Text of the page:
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Tate Mckinney
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  • Chicago, IL
  • United States
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Tate Mckinney's Page

Latest Activity

Tate Mckinney left a comment for Chicago Dusties
"today is going to be a enjoyable day with is music make my day Edie"
Jul 22, 2016
Tate Mckinney left a comment for Chicago Dusties
Jul 22, 2016
Tate Mckinney left a comment for Chicago Dusties
"I enjoy the dusties love old school music, thank you for sharing"
Jul 22, 2016
Tate Mckinney liked Edie2k2's page Lovers Lane
Jul 22, 2016
Edie2k2 left a comment for Tate Mckinney
"Hi Tate! Thanks for joining!!!"
Jul 20, 2016
Tate Mckinney is now a member of E.FM
Jul 20, 2016

Profile Information

About Me
i enjoy reading different thing especially the bible , like to dance and sing and rhyme, enjoy math, and writing , and conversation,and tech things and biking, gardening, doing research play cards and crosswords puzzle, travel , cooking , have country farm living experience and city living experience some college
How Did You Hear About Us? What Made You Join?
facebook my interest
Website:
http://service.com

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At 11:12pm on July 20, 2016, Edie2k2 said…
Hi Tate! Thanks for joining!!!
 
 
 

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♪♫♪...My Podomatic

I Had A Nightmare

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Don Hollinger

Rainy Day

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(Gary Lionelli-Made In America)

Musical Massage

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Leon Ware

Icarus

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Straight Ahead | Body & Soul (1993)

Optimistic

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Straight Ahead ...featuring a fantastic solo by Regina Carter.

♪♫♪...Today In The News

Fleeing Maduro critic says Venezuela now lawless

Fleeing Maduro critic says Venezuela now lawless Brasília (AFP) - Venezuela's fugitive former top prosecutor resurfaced in Brazil on Wednesday claiming to possess "a lot" of proof of President Nicolas Maduro's corruption and warning that her life remains in danger. Days after a dramatic escape from chaotic Venezuela, Luisa Ortega, 59, turned up the heat on Maduro, who has asked Interpol to issue a "red notice" warrant for the arrest of his critic. Ortega -- speaking at a crime-fighting conference in the Brazilian capital with representatives from the Latin American regional trading alliance Mercosur -- said Maduro enriched himself in a massive corruption scheme uncovered at Brazilian construction conglomerate Odebrecht.


Workers Shroud Charlottesville Robert E. Lee Statue in Black as City Mourns

Workers Shroud Charlottesville Robert E. Lee Statue in Black as City Mourns The city council voted to shroud the Lee statue


Typhoon Hato hits Hong Kong and southern China

Typhoon Hato hits Hong Kong and southern China Typhoon Hato, a maximum category 10 storm, slammed into Hong Kong, Macau and China's Guangdong province. Thousands of residents along the Chinese coast were evacuated.


Mystery deaths of HL Hunley submarine crew solved - they accidentally killed themselves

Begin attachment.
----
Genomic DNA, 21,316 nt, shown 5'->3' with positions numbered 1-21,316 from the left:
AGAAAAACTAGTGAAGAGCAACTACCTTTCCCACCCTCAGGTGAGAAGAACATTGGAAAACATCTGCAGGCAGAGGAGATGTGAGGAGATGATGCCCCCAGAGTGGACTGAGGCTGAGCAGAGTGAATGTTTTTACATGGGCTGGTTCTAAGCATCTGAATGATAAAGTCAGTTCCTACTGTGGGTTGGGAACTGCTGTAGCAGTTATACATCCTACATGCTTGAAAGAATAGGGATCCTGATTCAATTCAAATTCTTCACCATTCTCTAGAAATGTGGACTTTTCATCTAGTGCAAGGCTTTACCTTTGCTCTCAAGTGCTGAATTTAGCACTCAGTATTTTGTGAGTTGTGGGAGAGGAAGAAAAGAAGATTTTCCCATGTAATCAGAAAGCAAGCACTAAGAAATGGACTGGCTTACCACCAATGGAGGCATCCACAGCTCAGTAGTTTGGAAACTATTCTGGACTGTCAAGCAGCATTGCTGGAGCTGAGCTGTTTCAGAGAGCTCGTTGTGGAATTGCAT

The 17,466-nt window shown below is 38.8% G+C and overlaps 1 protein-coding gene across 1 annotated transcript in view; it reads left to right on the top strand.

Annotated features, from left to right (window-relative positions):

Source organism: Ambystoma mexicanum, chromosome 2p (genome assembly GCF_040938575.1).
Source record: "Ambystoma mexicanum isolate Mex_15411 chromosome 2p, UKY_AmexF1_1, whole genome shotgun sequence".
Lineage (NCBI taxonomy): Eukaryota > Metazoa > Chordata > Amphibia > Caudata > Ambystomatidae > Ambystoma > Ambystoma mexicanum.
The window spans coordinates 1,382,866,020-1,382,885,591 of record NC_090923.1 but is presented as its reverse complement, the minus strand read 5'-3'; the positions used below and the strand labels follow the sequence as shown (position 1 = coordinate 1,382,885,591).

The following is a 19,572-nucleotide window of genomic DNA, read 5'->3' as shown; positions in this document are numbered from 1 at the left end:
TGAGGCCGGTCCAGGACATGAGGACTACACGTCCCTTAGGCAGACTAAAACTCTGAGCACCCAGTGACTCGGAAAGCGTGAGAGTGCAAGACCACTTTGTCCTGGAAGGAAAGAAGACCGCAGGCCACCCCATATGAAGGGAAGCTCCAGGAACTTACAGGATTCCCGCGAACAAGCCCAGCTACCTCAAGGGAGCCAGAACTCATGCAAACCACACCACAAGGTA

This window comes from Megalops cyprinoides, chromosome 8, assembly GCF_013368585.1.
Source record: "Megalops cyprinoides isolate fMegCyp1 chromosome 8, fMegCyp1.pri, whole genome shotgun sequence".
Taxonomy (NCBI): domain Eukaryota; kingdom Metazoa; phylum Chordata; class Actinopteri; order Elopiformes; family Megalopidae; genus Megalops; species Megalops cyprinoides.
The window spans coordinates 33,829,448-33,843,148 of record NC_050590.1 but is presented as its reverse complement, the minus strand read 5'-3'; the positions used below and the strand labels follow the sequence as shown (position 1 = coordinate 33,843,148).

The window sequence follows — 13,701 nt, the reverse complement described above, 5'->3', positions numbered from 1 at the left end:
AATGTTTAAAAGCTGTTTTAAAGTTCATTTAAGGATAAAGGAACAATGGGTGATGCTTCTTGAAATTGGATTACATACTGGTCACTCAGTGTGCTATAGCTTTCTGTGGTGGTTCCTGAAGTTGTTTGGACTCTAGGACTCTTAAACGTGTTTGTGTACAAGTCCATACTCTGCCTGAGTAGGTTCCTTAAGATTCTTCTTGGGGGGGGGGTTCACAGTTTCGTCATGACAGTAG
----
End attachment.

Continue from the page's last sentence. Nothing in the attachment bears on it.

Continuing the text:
Mystery deaths of HL Hunley submarine crew solved - they accidentally killed themselves The mystery of how the crew of one of the world’s first submarines died has finally been solved - they accidentally killed themselves. The HL Hunley sank on February 17 1864 after torpedoing the USS Housatonic outside Charleston Harbour, South Carolina, during American Civil War. She was one of the first submarines ever to be used in conflict, and the first to sink a battleship. It was assumed the blast had ruptured the sub, drowning its occupants, but when the Hunley was raised in 2000, salvage experts were amazed to find the eight-man crew poised as if they had been caught completely unawares by the tragedy. All were still sitting in their posts and there was no evidence that they had attempted to flee the foundering vessel. The submarine being raised in 2000 Credit: US Navy Now researchers at Duke University believe they have the answer. Three years of experiments on a mini-test sub have shown that the torpedo blast would have created a shockwave great enough to instantly rupture the blood vessels in the lungs and brains of the submariners. "This is the characteristic trauma of blast victims, they call it 'blast lung,'" Dr Rachel Lance. “You have an instant fatality that leaves no marks on the skeletal remains. Unfortunately, the soft tissues that would show us what happened have decomposed in the past hundred years.” The Hunley's torpedo was not a self-propelled bomb, but a copper keg of 135 pounds of gunpowder held ahead and slightly below the Hunley's bow on a 16-foot pole called a spar The sub rammed this spar into the enemy ship's hull and the bomb exploded. The furthest any of the crew was from the blast was about 42 feet. The shockwave of the blast travelled about 1500 meters per second in water, and 340 m/sec in air, the researchers calculate. The bodies of the crew were found sitting in their positions around the central crankshaft which made the submarine move  Credit: Reuters While a normal blast shockwave travelling in air should last less than 10 milliseconds, Lance calculated that the Hunley crew's lungs were subjected to 60 milliseconds or more of trauma. "That creates kind of a worst case scenario for the lungs," added Dr Lance. “Shear forces would tear apart the delicate structures where the blood supply meets the air supply, filling the lungs with blood and killing the crew instantly. “It's likely they also suffered traumatic brain injuries from being so close to such a large blast. "All the physical evidence points to the crew taking absolutely no action in response to a flood or loss of air. If anyone had survived, they may have tried to release the keel ballast weights, set the bilge pumps to pump water, or tried to get out the hatches, but none of these actions were taken.” A painting of the HL Hunley  Credit: Conrad Wise Chapman The fate of the crew of the 40-foot Hunley remained a mystery until 1995, when the submarine was discovered about 300 meters away from the Housatonic's resting place. Raised in 2000, the submarine is currently undergoing study and conservation in Charleston by a team of Clemson University scientists. Initially, the discovery of the submarine only seemed to deepen the mystery. The crewmen's skeletons were found still at their stations along a hand-crank that drove the cigar-shaped craft. They suffered no broken bones, the bilge pumps had not been used and the air hatches were closed. Except for a hole in one conning tower and a small window that may have been broken, the sub was remarkably intact. Speculation about their deaths has included suffocation and drowning. The new study involved repeatedly setting blasts near a scale model, shooting authentic weapons at historically accurate iron plate and calculating human respiration and the transmission of blast energy. The research was published in PLOS ONE.